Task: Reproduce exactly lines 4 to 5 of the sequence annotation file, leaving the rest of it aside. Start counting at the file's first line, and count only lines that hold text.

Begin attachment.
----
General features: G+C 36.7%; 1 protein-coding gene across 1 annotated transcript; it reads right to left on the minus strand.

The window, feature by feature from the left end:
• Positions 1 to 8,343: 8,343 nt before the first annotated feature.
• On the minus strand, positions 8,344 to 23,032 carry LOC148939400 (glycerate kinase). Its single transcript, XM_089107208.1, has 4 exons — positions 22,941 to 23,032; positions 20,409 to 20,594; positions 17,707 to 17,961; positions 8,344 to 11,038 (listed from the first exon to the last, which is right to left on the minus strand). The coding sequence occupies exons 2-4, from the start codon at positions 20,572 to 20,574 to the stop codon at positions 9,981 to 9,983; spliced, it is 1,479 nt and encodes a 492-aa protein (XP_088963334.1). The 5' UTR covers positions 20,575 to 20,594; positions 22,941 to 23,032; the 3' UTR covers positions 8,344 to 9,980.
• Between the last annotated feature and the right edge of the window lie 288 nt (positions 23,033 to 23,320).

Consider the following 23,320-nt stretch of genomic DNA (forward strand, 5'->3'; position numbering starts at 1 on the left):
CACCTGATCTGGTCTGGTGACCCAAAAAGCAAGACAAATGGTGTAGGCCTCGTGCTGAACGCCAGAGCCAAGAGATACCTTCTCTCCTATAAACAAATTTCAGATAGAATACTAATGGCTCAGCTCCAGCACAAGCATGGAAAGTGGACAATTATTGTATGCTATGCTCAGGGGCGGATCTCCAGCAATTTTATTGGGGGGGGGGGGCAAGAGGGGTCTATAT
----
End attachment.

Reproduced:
• On the minus strand, positions 8,344 to 23,032 carry LOC148939400 (glycerate kinase). Its single transcript, XM_089107208.1, has 4 exons — positions 22,941 to 23,032; positions 20,409 to 20,594; positions 17,707 to 17,961; positions 8,344 to 11,038 (listed from the first exon to the last, which is right to left on the minus strand). The coding sequence occupies exons 2-4, from the start codon at positions 20,572 to 20,574 to the stop codon at positions 9,981 to 9,983; spliced, it is 1,479 nt and encodes a 492-aa protein (XP_088963334.1). The 5' UTR covers positions 20,575 to 20,594; positions 22,941 to 23,032; the 3' UTR covers positions 8,344 to 9,980.
• Between the last annotated feature and the right edge of the window lie 288 nt (positions 23,033 to 23,320).